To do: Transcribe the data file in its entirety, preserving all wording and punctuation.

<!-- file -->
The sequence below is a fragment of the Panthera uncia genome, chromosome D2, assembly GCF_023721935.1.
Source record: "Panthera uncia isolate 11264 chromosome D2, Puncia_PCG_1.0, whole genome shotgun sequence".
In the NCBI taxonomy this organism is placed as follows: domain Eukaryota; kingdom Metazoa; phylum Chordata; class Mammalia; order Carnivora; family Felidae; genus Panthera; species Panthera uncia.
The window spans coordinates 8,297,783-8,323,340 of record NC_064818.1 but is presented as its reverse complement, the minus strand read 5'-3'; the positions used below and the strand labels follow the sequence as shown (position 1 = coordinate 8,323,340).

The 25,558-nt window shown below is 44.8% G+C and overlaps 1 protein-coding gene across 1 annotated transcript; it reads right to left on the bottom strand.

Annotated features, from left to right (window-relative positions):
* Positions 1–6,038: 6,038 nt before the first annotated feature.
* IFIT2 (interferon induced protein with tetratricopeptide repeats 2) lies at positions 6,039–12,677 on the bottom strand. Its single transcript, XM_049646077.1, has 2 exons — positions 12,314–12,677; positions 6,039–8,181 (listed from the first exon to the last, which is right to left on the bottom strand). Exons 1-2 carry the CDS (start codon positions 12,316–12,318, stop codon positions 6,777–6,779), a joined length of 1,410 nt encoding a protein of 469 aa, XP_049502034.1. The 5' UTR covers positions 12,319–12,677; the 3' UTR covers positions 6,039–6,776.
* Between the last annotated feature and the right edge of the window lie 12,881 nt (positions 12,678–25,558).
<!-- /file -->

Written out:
The sequence below is a fragment of the Panthera uncia genome, chromosome D2, assembly GCF_023721935.1.
Source record: "Panthera uncia isolate 11264 chromosome D2, Puncia_PCG_1.0, whole genome shotgun sequence".
In the NCBI taxonomy this organism is placed as follows: domain Eukaryota; kingdom Metazoa; phylum Chordata; class Mammalia; order Carnivora; family Felidae; genus Panthera; species Panthera uncia.
The window spans coordinates 8,297,783-8,323,340 of record NC_064818.1 but is presented as its reverse complement, the minus strand read 5'-3'; the positions used below and the strand labels follow the sequence as shown (position 1 = coordinate 8,323,340).

The 25,558-nt window shown below is 44.8% G+C and overlaps 1 protein-coding gene across 1 annotated transcript; it reads right to left on the bottom strand.

Annotated features, from left to right (window-relative positions):
* Positions 1–6,038: 6,038 nt before the first annotated feature.
* IFIT2 (interferon induced protein with tetratricopeptide repeats 2) lies at positions 6,039–12,677 on the bottom strand. Its single transcript, XM_049646077.1, has 2 exons — positions 12,314–12,677; positions 6,039–8,181 (listed from the first exon to the last, which is right to left on the bottom strand). Exons 1-2 carry the CDS (start codon positions 12,316–12,318, stop codon positions 6,777–6,779), a joined length of 1,410 nt encoding a protein of 469 aa, XP_049502034.1. The 5' UTR covers positions 12,319–12,677; the 3' UTR covers positions 6,039–6,776.
* Between the last annotated feature and the right edge of the window lie 12,881 nt (positions 12,678–25,558).